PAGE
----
Finally, however, I have modified my grading system once again, incorporating elements of the traditional system, such as in-class examinations, as an additional check on cheating, while still retaining the self-reporting mechanism for time spent on homework. I do this in the same spirit of experiment with which I embarked on the wholly contract grading system. I have done it because I share the emotional response of many of my honest students to the cheating that goes on, namely, disgust. But I am afraid that this is not a good reason, given all of the considerations above, and mainly represents my own weakness. I have retreated partway into the cave (or opted for the blue pill, to allude to the contemporary metaphor from the movie Matrix), back to the comfort of the familiar shadows and an illusory world in which honesty and studiousness prevail over a few bad apples who cheat or skimp. Even though my system seemed to me to be working as well as could be hoped in meeting the objectives I had set for it, I have become so sensitized to the issue, that the cheating that remained of which I was aware, became too much for me to bear. Another factor was the peculiar variety of in-your-face cheating that my system engendered.

I should also note that adopting a wholly nonevaluative system such as mine is likely to elicit antagonism from some faculty and administrators.23 The idea of grades as motivators of work and instigators of a course conversation, without at the same time being assessments of the quality of that work and conversation, strikes some as practically incoherent.24 Thus, one may find oneself striving not only with students -- both the dishonest ones who blatantly cheat and the honest ones who think the system is unfair -- but also with colleagues who reject one's reasons or suspect one's motives. Should such disagreements rise to the level of attempted interference, there are three key points to remember: (1) academic freedom applies not only to the content of what we teach but also to how we teach it, (2) even though the faculty as a collective are responsible for academic standards, academic freedom resides in the individual faculty member, and (3) as my university's faculty constitution puts it, "the individual instructor has [not only] the prerogative [but also] the responsibility of making use of such methods, techniques, books, and materials as he or she considers useful to fulfill his or her objectives as an educator, and the intent and purpose of the course" (Article II, Section 1; my emphasis). Still, the end result can be controversy that affects the teacher's relations with all constituencies at the institution. If, like Socrates, you relish the good fight, your career is made. But for most of us, the effect on the emotions can be draining.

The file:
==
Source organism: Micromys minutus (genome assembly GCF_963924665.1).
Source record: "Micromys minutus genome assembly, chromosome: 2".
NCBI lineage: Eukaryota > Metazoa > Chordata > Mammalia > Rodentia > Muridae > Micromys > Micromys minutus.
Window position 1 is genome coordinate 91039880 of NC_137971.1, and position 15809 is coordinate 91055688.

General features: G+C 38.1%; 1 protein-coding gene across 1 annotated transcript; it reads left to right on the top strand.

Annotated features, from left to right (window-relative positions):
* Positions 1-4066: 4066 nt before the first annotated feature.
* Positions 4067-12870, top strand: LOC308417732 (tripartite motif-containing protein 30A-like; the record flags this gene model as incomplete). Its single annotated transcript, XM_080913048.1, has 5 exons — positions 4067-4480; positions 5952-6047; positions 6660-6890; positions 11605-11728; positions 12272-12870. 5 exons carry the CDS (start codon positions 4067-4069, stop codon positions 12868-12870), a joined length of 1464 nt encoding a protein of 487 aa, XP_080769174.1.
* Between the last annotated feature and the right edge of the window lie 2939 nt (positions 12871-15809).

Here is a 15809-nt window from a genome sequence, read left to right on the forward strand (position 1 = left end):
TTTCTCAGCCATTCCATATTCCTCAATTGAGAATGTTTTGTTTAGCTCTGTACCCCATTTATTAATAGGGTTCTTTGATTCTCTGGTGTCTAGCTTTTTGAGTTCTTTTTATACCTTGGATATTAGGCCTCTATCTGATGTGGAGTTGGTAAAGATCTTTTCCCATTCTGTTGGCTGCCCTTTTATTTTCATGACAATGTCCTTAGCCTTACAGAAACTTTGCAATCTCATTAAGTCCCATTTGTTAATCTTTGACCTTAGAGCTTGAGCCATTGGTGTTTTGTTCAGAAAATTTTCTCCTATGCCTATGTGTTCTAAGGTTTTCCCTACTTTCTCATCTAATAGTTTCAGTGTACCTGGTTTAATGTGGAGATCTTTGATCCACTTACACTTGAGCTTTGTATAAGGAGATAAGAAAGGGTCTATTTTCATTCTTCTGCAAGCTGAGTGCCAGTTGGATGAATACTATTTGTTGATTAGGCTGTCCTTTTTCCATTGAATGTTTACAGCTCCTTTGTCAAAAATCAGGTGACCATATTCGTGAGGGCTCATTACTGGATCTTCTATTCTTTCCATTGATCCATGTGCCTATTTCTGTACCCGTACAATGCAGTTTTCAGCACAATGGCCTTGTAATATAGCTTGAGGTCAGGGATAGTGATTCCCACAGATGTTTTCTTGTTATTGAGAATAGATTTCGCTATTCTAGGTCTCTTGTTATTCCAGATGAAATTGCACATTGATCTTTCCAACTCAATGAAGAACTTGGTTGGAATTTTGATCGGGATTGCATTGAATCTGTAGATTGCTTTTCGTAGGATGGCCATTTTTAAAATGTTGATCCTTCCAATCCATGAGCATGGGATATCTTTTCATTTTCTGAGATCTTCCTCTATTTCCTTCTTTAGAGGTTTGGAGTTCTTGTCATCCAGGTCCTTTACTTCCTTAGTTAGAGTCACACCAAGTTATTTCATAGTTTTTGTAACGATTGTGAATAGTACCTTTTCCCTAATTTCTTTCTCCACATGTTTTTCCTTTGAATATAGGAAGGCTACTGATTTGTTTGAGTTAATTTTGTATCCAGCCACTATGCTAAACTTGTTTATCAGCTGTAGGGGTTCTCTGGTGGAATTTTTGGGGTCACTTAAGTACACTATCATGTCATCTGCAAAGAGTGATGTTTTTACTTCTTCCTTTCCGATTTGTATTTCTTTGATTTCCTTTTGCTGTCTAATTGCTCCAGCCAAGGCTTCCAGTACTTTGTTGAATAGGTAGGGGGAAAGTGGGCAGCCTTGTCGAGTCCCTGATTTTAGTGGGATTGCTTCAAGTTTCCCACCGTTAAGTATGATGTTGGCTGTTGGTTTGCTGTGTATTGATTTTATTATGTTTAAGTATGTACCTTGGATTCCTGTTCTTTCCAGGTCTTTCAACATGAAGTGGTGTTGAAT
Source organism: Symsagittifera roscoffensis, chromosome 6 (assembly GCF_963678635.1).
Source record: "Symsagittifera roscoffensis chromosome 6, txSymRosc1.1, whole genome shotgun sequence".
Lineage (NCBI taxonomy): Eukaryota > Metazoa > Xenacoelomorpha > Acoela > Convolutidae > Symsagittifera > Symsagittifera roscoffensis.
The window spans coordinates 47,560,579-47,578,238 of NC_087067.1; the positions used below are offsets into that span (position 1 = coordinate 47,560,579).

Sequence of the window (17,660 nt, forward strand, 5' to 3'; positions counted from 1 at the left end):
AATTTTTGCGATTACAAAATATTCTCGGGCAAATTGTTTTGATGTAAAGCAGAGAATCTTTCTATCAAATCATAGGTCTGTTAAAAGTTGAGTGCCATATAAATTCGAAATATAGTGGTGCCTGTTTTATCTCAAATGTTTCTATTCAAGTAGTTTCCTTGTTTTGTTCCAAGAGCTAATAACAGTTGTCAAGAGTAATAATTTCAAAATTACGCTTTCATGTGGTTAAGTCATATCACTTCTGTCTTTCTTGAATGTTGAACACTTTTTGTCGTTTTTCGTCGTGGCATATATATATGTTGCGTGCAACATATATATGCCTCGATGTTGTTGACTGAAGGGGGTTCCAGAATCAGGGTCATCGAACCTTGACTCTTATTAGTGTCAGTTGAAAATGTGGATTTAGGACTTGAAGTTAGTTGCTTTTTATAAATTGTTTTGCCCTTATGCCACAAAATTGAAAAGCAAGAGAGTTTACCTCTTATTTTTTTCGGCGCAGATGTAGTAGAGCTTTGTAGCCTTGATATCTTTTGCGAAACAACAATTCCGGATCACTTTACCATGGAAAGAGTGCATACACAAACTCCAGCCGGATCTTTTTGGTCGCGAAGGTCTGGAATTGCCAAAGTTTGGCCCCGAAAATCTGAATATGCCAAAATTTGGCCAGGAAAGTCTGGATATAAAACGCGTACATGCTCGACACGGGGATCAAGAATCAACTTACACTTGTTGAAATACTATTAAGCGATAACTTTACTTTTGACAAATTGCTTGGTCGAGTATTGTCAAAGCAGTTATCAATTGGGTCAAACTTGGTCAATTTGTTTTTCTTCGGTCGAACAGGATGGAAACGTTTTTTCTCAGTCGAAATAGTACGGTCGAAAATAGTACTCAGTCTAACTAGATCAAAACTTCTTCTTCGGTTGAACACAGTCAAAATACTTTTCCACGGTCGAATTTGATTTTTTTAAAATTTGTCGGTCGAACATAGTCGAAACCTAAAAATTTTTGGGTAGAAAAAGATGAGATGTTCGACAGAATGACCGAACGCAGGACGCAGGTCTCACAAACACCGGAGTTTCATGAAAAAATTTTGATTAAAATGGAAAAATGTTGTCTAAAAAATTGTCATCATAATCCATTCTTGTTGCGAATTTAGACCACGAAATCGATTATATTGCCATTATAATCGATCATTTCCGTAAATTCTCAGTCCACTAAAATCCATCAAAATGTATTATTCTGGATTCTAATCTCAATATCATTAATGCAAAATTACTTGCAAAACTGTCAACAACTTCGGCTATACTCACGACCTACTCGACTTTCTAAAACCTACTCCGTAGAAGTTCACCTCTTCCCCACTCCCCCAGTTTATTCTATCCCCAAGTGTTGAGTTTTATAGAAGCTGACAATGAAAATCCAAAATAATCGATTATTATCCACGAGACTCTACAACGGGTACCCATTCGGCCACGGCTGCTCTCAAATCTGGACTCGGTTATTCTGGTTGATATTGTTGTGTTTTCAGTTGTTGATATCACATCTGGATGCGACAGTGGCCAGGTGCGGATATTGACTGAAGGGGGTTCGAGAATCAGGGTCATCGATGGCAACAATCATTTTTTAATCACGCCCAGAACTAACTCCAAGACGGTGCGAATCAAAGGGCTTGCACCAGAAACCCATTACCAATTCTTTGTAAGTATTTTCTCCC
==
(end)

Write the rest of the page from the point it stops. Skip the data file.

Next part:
Instead of continuing my solitary struggle against an institutional ill, should I seek an institutional solution? One tactic that has been tried with some success at some schools is an honor system or honor code. I can imagine rallying the troops at my university: challenging the student body in op-eds written for the student newspaper; bringing the idea before the faculty senate; broaching it with the administration. What holds me back is twofold. On the one hand there is the practical consideration that what prompted my grading experiment in the first place was the dearth of administrative and faculty support for doing anything about cheating or even recognizing the existence of the problem (and various allusions in the preceding paragraph and elsewhere in this essay suggest that this attitude has only become more entrenched with time). Second is the theoretico-ethical consideration that honor systems tend to incorporate a significant enforcement component, which seems beside the point of what I have been trying to accomplish. Indeed, massive cheating has occurred at institutions that have an honor code.25 Nonetheless, I do not rule out this avenue, and the literature is certainly pertinent.26

Another sort of institutional approach I mention in passing, only because I consider it to be ridiculous. This was tried at the main (College Park) campus of the University of Maryland, where discount cards at local merchants' were offered to students who signed a pledge against cheating.27

So for now I am back to dealing with the problem on my own. But already I am observing that for the sake of what is in effect a cosmetic change (for cheating goes on no matter what), my partial reversion to the old way of grading has brought in its wake the host of pseudo-educational issues that are so loathsome about the traditional grading system. I see the intense focus on what will "count" on the exams rather than luxuriating in the expanse of learning, the hoarding of helpful ideas during class discussions lest the student give away his or her "competitive advantage" on subsequent graded assignments, and the hesitation, both by students and by teacher, to express genuinely held opinions about ethical issues for fear of grade repercussions or of appearing to be biased in grading, respectively. Thus, this story is not over.

Notes

I would like to acknowledge the encouragement of Michael Morris, editor of our university's in-house newsletter, Reflections, where an earlier draft of this essay appeared last spring; of Robert Rafalko, who wrote a companion piece about his use of the method over the past five years; of Mitchell Silver (University of Massachusetts at Boston), who has been using it ever since reading about it in my AAPT article (see Note 5); and of Lawrence DeNardis, president of the University of New Haven. I would also like to thank Michael Kaloyanides, Erik Rosenthal, Ralf Carriuolo, and Charles Vigue for their unwavering support of academic freedom.